JERUSALEM (AP) — An Israeli representative to today's preliminary talks with the Palestinians says she's heading to Washington "cautiously, but also with hope." A Palestinian spokeswoman says the upcoming talks are being held under more difficult conditions than previous negotiations.
WASHINGTON (AP) — A rail car with a dangerous design flaw won't fall under new U.S. rules to boost safety standards for another year, even though it's the same sort of tanker involved in a fiery explosion that killed at least 47 people in Canada this month. The DOT-111 rail car has come under scrutiny because of its tendency to split open during major accidents. The administration has delayed the plan by a year, affecting about 40,000 older DOT-111s.
WASHINGTON (AP) — It looks like a measure to reduce interest rates on certain student loans is on track. The House is set to go along with a bipartisan Senate compromise that would link interest rates of Stafford loans to the financial markets and offer borrowers lower rates this fall. House action could come as early as Wednesday.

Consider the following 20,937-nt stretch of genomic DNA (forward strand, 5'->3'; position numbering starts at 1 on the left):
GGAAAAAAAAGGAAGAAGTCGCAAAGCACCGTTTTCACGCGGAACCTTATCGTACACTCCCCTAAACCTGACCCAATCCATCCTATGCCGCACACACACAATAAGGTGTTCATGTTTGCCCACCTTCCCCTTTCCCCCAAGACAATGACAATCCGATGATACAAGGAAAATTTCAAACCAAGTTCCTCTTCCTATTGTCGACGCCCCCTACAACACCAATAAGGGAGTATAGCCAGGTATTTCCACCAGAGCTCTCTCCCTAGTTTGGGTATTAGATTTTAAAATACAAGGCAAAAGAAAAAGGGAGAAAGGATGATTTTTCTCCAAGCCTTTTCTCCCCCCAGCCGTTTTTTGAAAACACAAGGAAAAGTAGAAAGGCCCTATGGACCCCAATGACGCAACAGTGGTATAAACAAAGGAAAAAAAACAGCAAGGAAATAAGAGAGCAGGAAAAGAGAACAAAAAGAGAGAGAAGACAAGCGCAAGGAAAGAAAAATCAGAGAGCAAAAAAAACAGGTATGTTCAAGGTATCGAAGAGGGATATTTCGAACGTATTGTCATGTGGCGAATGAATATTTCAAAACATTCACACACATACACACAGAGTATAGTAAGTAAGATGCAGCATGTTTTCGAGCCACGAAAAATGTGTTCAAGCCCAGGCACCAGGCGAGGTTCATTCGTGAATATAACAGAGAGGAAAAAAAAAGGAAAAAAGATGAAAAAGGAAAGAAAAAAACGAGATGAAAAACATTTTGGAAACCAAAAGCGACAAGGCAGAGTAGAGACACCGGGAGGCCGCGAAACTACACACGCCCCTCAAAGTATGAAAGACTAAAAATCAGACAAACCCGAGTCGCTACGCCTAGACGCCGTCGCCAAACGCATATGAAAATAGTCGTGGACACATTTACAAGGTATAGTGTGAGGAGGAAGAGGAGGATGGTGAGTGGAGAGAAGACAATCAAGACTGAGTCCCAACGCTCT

HARRISBURG, Pa. (AP) — Three former top administrators at Penn State University have an appointment in court today over their role in the Jerry Sandusky scandal. Then-president, Graham Spanier, retired university vice president Gary Schultz and then-athletic director Tim Curley are charged with covering up allegations that Sandusky abused boys. The hearing is to determine if they'll have to go to trial.
YPSILANTI TOWNSHIP, Mich. (AP) — In the World War II era, the iconic Rosie the Riveter showed that a woman could do a "man's work" by building bombers. But unless a group can raise $3.5 million by Thursday, the Detroit-Ford area factory where the real Rosie, Rose Will Monroe, worked, will be demolished. The group is trying save at least some of the structure as a museum.
Created: Mon, 29 Jul 2013 05:15:08 EST
Updated: Mon, 29 Jul 2013 05:15:08 EST